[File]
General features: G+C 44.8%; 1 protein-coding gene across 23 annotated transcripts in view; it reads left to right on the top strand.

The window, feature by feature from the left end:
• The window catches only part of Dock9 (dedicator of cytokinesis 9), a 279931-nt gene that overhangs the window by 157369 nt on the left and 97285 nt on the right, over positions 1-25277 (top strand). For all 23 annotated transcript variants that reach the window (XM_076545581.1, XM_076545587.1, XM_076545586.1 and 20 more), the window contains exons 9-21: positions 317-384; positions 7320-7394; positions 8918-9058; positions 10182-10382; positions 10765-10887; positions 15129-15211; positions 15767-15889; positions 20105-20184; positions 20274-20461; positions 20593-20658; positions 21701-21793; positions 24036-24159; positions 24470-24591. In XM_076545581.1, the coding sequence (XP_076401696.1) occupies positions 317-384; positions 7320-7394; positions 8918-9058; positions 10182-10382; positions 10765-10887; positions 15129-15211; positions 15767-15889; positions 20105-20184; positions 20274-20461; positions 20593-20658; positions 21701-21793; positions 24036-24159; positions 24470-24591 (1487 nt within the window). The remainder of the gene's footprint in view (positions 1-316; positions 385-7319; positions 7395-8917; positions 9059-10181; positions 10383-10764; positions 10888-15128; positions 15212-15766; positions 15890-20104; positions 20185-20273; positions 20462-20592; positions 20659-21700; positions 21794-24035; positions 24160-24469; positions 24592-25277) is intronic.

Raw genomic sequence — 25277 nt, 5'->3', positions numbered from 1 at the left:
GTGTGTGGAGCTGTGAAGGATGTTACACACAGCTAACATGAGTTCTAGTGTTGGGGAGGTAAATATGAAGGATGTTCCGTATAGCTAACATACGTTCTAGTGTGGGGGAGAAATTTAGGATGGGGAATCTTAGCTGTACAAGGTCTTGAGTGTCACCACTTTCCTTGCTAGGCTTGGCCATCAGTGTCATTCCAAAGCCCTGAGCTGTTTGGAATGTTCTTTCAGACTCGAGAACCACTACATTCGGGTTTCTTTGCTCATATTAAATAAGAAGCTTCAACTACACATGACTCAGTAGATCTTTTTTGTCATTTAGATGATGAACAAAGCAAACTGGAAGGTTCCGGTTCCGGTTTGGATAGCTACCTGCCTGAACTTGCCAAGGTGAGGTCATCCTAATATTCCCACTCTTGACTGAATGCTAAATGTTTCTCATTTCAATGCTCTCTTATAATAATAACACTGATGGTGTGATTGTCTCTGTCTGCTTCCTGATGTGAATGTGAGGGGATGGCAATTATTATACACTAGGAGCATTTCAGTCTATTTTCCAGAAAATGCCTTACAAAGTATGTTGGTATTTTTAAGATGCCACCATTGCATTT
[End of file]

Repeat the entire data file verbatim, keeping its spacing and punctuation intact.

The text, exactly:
General features: G+C 44.8%; 1 protein-coding gene across 23 annotated transcripts in view; it reads left to right on the top strand.

The window, feature by feature from the left end:
• The window catches only part of Dock9 (dedicator of cytokinesis 9), a 279931-nt gene that overhangs the window by 157369 nt on the left and 97285 nt on the right, over positions 1-25277 (top strand). For all 23 annotated transcript variants that reach the window (XM_076545581.1, XM_076545587.1, XM_076545586.1 and 20 more), the window contains exons 9-21: positions 317-384; positions 7320-7394; positions 8918-9058; positions 10182-10382; positions 10765-10887; positions 15129-15211; positions 15767-15889; positions 20105-20184; positions 20274-20461; positions 20593-20658; positions 21701-21793; positions 24036-24159; positions 24470-24591. In XM_076545581.1, the coding sequence (XP_076401696.1) occupies positions 317-384; positions 7320-7394; positions 8918-9058; positions 10182-10382; positions 10765-10887; positions 15129-15211; positions 15767-15889; positions 20105-20184; positions 20274-20461; positions 20593-20658; positions 21701-21793; positions 24036-24159; positions 24470-24591 (1487 nt within the window). The remainder of the gene's footprint in view (positions 1-316; positions 385-7319; positions 7395-8917; positions 9059-10181; positions 10383-10764; positions 10888-15128; positions 15212-15766; positions 15890-20104; positions 20185-20273; positions 20462-20592; positions 20659-21700; positions 21794-24035; positions 24160-24469; positions 24592-25277) is intronic.

Raw genomic sequence — 25277 nt, 5'->3', positions numbered from 1 at the left:
GTGTGTGGAGCTGTGAAGGATGTTACACACAGCTAACATGAGTTCTAGTGTTGGGGAGGTAAATATGAAGGATGTTCCGTATAGCTAACATACGTTCTAGTGTGGGGGAGAAATTTAGGATGGGGAATCTTAGCTGTACAAGGTCTTGAGTGTCACCACTTTCCTTGCTAGGCTTGGCCATCAGTGTCATTCCAAAGCCCTGAGCTGTTTGGAATGTTCTTTCAGACTCGAGAACCACTACATTCGGGTTTCTTTGCTCATATTAAATAAGAAGCTTCAACTACACATGACTCAGTAGATCTTTTTTGTCATTTAGATGATGAACAAAGCAAACTGGAAGGTTCCGGTTCCGGTTTGGATAGCTACCTGCCTGAACTTGCCAAGGTGAGGTCATCCTAATATTCCCACTCTTGACTGAATGCTAAATGTTTCTCATTTCAATGCTCTCTTATAATAATAACACTGATGGTGTGATTGTCTCTGTCTGCTTCCTGATGTGAATGTGAGGGGATGGCAATTATTATACACTAGGAGCATTTCAGTCTATTTTCCAGAAAATGCCTTACAAAGTATGTTGGTATTTTTAAGATGCCACCATTGCATTT